In recent years, many simulations of the global climate response to the SRES emission scenarios have been completed with AOGCMs, also providing regional detail on projected climate. Early AOGCM runs (labelled ‘pre-TAR’) were reported in the TAR (Cubasch et al., 2001) and are available from the IPCC DDC. Many have been adopted in CCIAV studies reported in this volume. A new generation of AOGCMs, some incorporating improved representations of climate system processes and land surface forcing, are now utilising the SRES scenarios in addition to other emissions scenarios of relevance for impacts and policy. The new models and their projections are evaluated in WG I (Christensen et al., 2007a; Meehl et al., 2007; Randall et al., 2007) and compared with the pre-TAR results below. Projections of global mean annual temperature change for SRES and CO2-stabilisation profiles are presented in Box 2.8.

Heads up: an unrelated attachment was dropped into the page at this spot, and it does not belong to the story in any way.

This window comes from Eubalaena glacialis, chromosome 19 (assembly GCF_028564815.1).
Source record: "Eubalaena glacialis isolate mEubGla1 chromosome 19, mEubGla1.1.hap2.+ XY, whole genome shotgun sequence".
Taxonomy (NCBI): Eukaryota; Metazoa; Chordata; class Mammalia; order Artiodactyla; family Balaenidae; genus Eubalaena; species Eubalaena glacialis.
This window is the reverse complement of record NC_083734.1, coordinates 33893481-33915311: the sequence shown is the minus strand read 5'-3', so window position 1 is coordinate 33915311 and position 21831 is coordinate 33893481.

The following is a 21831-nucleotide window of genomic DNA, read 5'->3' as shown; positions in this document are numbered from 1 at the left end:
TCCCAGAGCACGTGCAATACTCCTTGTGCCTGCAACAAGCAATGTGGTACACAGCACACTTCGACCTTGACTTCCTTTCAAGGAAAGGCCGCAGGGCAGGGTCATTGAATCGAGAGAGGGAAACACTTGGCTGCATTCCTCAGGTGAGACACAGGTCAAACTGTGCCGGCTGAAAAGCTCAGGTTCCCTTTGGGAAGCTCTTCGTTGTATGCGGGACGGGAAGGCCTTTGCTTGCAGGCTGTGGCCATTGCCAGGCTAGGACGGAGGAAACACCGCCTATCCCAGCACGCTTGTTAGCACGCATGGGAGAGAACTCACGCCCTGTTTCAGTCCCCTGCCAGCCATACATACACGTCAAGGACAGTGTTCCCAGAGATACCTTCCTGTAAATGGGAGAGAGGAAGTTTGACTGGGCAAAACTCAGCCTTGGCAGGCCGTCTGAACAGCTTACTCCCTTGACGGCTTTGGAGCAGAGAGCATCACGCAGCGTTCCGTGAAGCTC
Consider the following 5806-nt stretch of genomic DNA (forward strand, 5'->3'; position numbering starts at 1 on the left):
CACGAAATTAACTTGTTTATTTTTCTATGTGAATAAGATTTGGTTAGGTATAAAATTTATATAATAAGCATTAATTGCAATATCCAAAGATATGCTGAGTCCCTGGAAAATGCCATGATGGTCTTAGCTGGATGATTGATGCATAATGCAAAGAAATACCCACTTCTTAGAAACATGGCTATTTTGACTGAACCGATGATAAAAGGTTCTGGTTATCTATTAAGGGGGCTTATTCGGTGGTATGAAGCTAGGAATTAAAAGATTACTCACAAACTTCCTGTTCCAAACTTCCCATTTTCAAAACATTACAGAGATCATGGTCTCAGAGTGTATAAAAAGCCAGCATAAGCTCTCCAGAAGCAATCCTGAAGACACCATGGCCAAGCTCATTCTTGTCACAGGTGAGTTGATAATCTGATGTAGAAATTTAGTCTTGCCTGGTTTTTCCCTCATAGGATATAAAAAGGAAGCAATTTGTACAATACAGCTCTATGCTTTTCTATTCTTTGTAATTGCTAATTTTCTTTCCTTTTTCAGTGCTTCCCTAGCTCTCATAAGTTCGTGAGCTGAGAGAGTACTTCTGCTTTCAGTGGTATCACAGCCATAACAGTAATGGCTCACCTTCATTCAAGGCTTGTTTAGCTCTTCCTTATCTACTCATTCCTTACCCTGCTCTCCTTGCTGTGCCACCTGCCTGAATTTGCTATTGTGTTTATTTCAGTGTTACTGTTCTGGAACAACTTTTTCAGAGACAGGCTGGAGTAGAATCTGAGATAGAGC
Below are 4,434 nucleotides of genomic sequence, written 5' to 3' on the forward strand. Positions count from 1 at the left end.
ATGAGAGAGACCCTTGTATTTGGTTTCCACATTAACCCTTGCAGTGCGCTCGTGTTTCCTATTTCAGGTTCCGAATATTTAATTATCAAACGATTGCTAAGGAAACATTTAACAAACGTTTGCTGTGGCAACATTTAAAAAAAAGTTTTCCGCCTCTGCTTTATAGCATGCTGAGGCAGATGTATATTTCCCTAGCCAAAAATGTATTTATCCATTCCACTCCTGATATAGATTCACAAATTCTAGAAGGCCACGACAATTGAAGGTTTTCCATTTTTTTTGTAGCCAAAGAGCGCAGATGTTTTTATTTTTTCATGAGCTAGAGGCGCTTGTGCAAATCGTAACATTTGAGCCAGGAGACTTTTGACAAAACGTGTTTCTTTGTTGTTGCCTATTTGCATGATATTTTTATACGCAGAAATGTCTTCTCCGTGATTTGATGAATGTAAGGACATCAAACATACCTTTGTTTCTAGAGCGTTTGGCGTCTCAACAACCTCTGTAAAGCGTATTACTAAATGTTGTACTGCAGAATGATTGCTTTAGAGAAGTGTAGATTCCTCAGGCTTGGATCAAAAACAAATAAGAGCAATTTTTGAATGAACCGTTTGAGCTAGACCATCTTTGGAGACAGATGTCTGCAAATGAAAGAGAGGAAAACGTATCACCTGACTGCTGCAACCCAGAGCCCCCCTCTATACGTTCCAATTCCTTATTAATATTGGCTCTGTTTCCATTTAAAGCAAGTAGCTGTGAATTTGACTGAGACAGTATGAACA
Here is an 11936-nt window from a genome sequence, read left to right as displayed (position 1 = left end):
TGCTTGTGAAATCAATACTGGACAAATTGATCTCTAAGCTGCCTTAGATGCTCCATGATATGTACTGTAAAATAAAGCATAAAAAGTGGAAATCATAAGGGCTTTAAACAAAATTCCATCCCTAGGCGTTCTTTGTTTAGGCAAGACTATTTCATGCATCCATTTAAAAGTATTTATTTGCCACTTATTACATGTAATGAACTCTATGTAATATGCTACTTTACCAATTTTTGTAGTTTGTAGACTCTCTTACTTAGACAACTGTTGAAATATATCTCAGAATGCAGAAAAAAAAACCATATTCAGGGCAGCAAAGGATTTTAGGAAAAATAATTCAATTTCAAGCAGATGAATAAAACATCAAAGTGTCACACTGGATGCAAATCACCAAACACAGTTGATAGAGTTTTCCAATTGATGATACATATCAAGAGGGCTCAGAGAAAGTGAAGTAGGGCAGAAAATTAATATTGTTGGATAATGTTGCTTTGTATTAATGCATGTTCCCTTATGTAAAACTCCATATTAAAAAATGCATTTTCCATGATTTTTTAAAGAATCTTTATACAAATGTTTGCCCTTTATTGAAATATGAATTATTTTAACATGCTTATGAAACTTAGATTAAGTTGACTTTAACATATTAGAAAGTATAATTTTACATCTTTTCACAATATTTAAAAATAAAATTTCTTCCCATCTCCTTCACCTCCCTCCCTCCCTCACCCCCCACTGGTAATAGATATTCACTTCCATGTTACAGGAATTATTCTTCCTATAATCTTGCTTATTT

Pre-TAR AOGCM results held at the DDC were included in a model intercomparison across the four SRES emissions scenarios (B1, B2, A2, and A1FI) of seasonal mean temperature and precipitation change for thirty-two world regions (Ruosteenoja et al., 2003).9 The inter-model range of changes by the end of the 21st century is summarised in Figure 2.6 for the A2 scenario, expressed as rates of change per century. Recent A2 projections, reported in WG I, are also shown for the same regions for comparison.